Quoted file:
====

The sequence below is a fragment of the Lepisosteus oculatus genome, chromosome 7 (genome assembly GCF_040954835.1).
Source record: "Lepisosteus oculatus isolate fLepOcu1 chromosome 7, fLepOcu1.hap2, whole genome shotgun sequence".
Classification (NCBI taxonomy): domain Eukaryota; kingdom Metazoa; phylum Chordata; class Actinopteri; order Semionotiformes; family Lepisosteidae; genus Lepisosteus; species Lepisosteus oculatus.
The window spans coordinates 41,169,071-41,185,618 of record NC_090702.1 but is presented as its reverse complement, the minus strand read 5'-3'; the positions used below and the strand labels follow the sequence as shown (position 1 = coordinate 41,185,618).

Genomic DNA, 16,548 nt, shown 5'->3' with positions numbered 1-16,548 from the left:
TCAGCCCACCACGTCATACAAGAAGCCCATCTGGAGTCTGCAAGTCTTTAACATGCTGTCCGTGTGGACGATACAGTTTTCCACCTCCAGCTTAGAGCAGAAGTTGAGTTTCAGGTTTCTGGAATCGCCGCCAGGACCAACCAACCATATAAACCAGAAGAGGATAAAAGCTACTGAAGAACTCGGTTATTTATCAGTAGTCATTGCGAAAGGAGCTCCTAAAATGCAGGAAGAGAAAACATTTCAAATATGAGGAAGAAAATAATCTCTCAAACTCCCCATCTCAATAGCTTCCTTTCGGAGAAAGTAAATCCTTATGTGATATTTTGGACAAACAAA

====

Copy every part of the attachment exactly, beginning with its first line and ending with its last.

The sequence below is a fragment of the Lepisosteus oculatus genome, chromosome 7 (genome assembly GCF_040954835.1).
Source record: "Lepisosteus oculatus isolate fLepOcu1 chromosome 7, fLepOcu1.hap2, whole genome shotgun sequence".
Classification (NCBI taxonomy): domain Eukaryota; kingdom Metazoa; phylum Chordata; class Actinopteri; order Semionotiformes; family Lepisosteidae; genus Lepisosteus; species Lepisosteus oculatus.
The window spans coordinates 41,169,071-41,185,618 of record NC_090702.1 but is presented as its reverse complement, the minus strand read 5'-3'; the positions used below and the strand labels follow the sequence as shown (position 1 = coordinate 41,185,618).

Genomic DNA, 16,548 nt, shown 5'->3' with positions numbered 1-16,548 from the left:
TCAGCCCACCACGTCATACAAGAAGCCCATCTGGAGTCTGCAAGTCTTTAACATGCTGTCCGTGTGGACGATACAGTTTTCCACCTCCAGCTTAGAGCAGAAGTTGAGTTTCAGGTTTCTGGAATCGCCGCCAGGACCAACCAACCATATAAACCAGAAGAGGATAAAAGCTACTGAAGAACTCGGTTATTTATCAGTAGTCATTGCGAAAGGAGCTCCTAAAATGCAGGAAGAGAAAACATTTCAAATATGAGGAAGAAAATAATCTCTCAAACTCCCCATCTCAATAGCTTCCTTTCGGAGAAAGTAAATCCTTATGTGATATTTTGGACAAACAAA